however, rarely eat in the day time, and at night take out the food
from the earth, devour it outside, and invariably bury the remamder.
This has been proved by bones of birds and rabbits that have .
been thrown down the shaft lying about on the bank outside the
earth. Rabbits form the staple commodity of their kitchen ; then
birds ; and of all the feathered larder, they the most relish pigeons.
Ducks and fowls seem to be on a par with the peculiarity of eating
the breasts of each before attacking the legs. In fact, they might be
said to be very delicate in their cussim if it were not for their pre-
dilection for excessive putridity. Like aldermen, they eat their game
extremely high, but, unlike them, abjure everything tainted with salt
or spice. The food should be given in the evening, and on particular
days, which they soon learn to know, and come with punctuality
from a distance for the expected meal. When cubs are young they
may be fed three times a week with sops soaked in milk, which they
eat freely, then twice a week ; and when full grown, about October,
one day is sufficient : but the d^ should never be changed, nor the
food given irregularly in time. The advantage of this shall be shown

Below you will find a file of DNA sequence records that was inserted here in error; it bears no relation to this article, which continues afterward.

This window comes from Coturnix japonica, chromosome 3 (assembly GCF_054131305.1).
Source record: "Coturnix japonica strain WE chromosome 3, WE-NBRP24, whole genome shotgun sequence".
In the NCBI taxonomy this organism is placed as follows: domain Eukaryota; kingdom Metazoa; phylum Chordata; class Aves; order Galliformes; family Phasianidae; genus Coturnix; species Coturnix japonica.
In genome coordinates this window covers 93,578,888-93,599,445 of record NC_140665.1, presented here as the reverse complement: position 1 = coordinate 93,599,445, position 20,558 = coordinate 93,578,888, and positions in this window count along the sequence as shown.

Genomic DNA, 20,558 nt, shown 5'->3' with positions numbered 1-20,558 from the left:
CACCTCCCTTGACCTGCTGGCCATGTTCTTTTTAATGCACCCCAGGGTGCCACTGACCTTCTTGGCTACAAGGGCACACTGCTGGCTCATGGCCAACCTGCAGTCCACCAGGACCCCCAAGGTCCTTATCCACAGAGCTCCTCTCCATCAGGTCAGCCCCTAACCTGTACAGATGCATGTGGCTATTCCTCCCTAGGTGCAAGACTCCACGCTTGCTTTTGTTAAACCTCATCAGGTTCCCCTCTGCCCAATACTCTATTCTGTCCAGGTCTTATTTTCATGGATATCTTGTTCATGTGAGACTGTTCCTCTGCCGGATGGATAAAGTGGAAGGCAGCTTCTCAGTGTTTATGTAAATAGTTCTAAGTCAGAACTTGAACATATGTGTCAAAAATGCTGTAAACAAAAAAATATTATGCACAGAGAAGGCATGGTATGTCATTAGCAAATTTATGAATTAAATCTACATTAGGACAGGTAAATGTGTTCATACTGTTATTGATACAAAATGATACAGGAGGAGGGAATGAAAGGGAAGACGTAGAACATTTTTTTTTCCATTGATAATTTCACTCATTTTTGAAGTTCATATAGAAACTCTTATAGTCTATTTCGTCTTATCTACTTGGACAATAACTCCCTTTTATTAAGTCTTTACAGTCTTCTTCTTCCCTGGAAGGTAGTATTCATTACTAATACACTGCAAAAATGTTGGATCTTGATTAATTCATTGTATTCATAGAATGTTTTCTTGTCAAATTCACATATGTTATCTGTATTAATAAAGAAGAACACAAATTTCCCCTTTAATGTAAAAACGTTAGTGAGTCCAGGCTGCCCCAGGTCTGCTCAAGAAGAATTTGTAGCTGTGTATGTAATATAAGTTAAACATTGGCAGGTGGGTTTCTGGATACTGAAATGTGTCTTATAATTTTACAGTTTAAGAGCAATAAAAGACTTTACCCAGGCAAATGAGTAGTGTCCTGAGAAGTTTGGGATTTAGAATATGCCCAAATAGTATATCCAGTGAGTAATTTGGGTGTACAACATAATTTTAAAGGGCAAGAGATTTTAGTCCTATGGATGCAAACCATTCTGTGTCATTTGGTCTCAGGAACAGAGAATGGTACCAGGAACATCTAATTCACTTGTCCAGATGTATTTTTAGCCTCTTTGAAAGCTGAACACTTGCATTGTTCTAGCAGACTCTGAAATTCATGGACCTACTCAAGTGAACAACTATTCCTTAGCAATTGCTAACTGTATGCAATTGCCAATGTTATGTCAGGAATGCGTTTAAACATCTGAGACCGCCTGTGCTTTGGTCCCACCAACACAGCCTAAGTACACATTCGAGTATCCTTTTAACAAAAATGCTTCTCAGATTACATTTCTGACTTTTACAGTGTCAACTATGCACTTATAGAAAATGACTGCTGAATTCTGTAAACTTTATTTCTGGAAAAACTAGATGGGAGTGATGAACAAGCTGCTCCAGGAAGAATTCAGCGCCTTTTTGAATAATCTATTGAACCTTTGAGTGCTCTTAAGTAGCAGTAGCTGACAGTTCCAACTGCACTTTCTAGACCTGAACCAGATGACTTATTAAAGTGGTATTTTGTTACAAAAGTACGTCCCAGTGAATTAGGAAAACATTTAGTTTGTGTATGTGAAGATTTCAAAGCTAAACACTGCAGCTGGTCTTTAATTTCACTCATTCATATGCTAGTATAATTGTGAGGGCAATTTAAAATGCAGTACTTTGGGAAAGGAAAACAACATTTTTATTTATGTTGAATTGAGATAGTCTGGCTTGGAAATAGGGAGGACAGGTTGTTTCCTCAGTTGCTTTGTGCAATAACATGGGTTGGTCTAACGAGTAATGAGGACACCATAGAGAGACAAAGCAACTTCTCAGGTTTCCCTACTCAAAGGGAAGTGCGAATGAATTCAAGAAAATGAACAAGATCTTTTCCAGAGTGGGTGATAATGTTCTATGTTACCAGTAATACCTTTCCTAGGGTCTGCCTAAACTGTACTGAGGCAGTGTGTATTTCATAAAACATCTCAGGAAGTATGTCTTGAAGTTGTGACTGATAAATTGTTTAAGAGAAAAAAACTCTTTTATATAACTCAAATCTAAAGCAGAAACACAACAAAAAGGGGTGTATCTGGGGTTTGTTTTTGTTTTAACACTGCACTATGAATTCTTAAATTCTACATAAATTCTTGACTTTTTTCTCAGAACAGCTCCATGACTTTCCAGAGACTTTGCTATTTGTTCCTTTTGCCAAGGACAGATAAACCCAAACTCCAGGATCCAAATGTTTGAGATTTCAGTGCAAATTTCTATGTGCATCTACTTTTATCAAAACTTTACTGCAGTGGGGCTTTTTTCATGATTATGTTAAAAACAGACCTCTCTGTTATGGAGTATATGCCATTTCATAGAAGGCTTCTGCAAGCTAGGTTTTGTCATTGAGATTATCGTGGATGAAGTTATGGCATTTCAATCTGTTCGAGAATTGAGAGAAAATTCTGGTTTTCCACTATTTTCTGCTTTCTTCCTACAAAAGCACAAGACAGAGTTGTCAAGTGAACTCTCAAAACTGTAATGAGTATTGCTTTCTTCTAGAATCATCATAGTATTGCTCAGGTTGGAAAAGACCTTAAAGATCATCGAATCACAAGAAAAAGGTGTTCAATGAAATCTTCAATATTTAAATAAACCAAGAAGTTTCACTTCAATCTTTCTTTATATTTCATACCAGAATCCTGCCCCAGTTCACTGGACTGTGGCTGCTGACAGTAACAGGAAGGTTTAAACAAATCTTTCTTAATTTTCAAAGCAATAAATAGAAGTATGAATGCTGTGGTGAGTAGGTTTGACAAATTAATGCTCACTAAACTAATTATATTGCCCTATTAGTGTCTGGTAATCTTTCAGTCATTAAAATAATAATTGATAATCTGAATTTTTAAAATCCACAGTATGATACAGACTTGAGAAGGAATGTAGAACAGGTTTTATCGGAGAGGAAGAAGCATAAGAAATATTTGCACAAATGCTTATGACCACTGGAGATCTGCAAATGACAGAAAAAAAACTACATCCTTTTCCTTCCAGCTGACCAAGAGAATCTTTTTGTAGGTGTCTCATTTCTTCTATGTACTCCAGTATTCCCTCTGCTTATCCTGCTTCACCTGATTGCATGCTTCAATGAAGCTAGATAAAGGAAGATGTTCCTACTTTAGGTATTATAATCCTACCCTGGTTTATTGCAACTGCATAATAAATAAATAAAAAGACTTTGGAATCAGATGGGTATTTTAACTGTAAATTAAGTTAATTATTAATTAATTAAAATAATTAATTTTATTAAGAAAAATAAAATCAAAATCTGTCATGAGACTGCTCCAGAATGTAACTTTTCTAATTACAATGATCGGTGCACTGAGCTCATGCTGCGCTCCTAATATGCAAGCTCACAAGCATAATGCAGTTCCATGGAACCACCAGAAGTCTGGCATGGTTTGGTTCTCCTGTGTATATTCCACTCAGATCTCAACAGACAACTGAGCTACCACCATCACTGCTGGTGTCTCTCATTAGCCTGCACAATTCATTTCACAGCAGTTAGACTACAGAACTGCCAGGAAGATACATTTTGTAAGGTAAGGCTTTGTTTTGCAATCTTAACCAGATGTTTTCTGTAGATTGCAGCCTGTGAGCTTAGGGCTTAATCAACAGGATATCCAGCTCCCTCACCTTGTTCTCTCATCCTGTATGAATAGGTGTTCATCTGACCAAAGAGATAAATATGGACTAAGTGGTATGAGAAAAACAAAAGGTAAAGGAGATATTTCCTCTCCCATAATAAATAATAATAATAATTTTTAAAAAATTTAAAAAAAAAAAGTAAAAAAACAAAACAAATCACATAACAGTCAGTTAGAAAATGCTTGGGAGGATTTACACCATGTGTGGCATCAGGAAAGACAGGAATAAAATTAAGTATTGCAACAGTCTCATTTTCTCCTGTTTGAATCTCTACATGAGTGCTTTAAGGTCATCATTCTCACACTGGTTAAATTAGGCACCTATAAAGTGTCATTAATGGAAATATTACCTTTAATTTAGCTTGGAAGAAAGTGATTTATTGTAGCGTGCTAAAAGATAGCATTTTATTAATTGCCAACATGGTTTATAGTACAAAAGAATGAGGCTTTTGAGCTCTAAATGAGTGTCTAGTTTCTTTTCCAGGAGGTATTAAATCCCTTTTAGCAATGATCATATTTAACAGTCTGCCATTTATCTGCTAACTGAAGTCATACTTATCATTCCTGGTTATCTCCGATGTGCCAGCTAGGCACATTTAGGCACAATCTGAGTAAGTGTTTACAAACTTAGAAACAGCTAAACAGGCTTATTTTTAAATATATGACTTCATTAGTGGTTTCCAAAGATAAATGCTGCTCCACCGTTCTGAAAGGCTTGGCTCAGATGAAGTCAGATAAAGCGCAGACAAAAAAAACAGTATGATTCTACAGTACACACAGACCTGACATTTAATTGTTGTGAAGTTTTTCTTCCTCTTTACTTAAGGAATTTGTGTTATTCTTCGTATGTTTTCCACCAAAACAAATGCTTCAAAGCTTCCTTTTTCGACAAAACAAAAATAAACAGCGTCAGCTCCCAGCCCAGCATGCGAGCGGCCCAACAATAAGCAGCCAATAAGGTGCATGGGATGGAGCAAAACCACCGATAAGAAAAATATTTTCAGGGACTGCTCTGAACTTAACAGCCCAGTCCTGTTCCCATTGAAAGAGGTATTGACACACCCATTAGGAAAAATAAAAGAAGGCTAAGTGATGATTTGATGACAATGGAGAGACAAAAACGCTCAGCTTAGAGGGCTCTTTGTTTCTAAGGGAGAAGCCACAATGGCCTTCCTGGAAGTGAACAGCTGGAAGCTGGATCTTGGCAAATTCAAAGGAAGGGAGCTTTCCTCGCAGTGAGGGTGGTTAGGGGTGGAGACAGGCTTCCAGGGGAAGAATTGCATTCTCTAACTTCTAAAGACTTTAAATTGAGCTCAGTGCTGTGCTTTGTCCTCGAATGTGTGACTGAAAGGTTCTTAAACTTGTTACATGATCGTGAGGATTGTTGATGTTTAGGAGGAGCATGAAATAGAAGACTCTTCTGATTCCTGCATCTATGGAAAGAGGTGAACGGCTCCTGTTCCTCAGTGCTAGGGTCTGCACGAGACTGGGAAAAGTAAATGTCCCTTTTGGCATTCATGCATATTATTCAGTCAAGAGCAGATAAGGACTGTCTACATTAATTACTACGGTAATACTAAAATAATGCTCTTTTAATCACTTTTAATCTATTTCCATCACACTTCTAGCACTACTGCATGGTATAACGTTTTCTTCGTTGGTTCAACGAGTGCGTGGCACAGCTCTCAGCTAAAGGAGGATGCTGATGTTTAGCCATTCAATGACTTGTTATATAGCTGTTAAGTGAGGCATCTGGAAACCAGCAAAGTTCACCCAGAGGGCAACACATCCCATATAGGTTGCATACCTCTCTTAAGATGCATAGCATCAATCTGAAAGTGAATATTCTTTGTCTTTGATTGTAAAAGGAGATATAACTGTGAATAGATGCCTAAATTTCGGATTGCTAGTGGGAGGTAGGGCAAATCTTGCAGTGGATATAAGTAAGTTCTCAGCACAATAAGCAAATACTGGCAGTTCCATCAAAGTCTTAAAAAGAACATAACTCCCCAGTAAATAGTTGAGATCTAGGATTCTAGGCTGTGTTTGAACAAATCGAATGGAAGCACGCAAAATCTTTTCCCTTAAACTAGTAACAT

It might be supposed that in localities where thfcse precautions are
adopted, an attack on the poultry yard would be prevented ; such,
however, is not the case. When a vixen has laid up her cubs, her
devouring thirst for blood — warm blood — is insatiate. Abandoning
all other nx>d, she will enter a hen-roost or make an onslaught upon
a flock of geese, kill bird after bird, take a bite at the neck, and,
with a mouthful of the breast sufficient to make the blood run freely,
she will lap up the warm stream, and then leave it to feast upon
another. We have had a long experience in these matters, and, as
a rule, the wholesale destruction of which the farmer, or the wife of
the farmer, so loudly complains, takes place at this particular junc-
ture, for which there is no remedy except by remuneration, and to
this the farmer is Biirly entitled.

The daring and appetites of the vixen are remarkable on these
occasions. We will give an instance. A farmer's wife one morning
brought a mangled duck that told its own tale, for the neck and breast